The Feed Mill's general form and architectural detailing is typical of light timber framed agricultural outbuildings. The structural system should be respected. Features specific to this building type include the shiplap siding, which provides a tight finish against water, wind and vermin; the concrete engine base, which gives evidence of the power source located in the mill by 1927; the large head house on the main building's roof; the interior elevator; the system of hopper-bottom bins; and the wales-and-cabling support system added to the building early in the Burns era. All of these features contribute to the building's heritage character and should be protected in any future modifications or maintenance work. Structural deficiencies, such as wood decay, foundation weaknesses, lower-wall rotting and roof sagging should be addressed with sound conservation practices which maximize retention of original fabric.
The grain handling and feed processing operations were accommodated through a number of interior fittings and fixtures, including grain bins and hoppers, a sub-floor grain hopper and access pit, and an elevator/bucket conveyor, gerber spout and prime mover. These are integral to the function of the building and to its heritage character. Patina reflects the use and history of the building, particularly the grain-washed walls of the bins and the evidence of graffiti within the central passageway. Windows and door openings were deleted or added as internal uses evolved. All evidence of this evolution should be respected. The Feed Mill's colour scheme (red walls and white trim) is in keeping with tradition across the Prairies and visually links it to the other buildings on the site.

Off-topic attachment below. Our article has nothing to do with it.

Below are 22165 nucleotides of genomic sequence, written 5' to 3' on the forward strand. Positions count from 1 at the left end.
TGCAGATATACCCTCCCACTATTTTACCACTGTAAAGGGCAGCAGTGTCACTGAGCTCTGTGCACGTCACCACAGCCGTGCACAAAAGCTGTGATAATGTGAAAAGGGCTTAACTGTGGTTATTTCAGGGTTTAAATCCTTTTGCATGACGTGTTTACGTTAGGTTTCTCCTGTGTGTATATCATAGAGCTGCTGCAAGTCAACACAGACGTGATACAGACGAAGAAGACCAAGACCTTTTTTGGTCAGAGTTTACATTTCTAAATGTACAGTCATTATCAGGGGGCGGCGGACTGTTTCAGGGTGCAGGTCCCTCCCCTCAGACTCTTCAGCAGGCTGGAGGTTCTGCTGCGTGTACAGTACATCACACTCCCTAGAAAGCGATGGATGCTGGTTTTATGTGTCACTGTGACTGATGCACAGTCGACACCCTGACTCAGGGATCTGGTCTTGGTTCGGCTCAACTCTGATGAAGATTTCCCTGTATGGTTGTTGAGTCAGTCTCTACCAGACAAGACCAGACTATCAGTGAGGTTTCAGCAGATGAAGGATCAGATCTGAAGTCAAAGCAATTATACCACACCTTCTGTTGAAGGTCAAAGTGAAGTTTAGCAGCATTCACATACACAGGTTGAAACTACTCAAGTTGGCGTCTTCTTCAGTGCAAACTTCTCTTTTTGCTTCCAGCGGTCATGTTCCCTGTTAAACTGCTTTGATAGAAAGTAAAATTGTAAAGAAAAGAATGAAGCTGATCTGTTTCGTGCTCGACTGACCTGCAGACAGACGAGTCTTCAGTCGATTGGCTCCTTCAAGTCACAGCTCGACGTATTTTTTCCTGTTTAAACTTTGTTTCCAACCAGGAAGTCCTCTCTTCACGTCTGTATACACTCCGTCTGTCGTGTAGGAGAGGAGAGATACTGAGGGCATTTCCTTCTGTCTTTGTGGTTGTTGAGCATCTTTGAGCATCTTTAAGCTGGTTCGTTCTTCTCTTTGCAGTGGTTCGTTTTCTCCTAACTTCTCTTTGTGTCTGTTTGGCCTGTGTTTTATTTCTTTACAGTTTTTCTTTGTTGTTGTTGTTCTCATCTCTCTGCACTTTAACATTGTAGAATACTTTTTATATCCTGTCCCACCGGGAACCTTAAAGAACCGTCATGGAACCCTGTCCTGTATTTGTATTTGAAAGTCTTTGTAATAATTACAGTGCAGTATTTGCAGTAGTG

Any development should seek to retain the functional quality of the site and respect existing patterns of access and circulation. Any changes to circulation or access should consider historic patterns related to the movement of grain tanks, wagons and motorized vehicles. The relationship of the Feed Mill to the complex's entrance and to the Stud-Horse Barn is important to its heritage character and should be protected.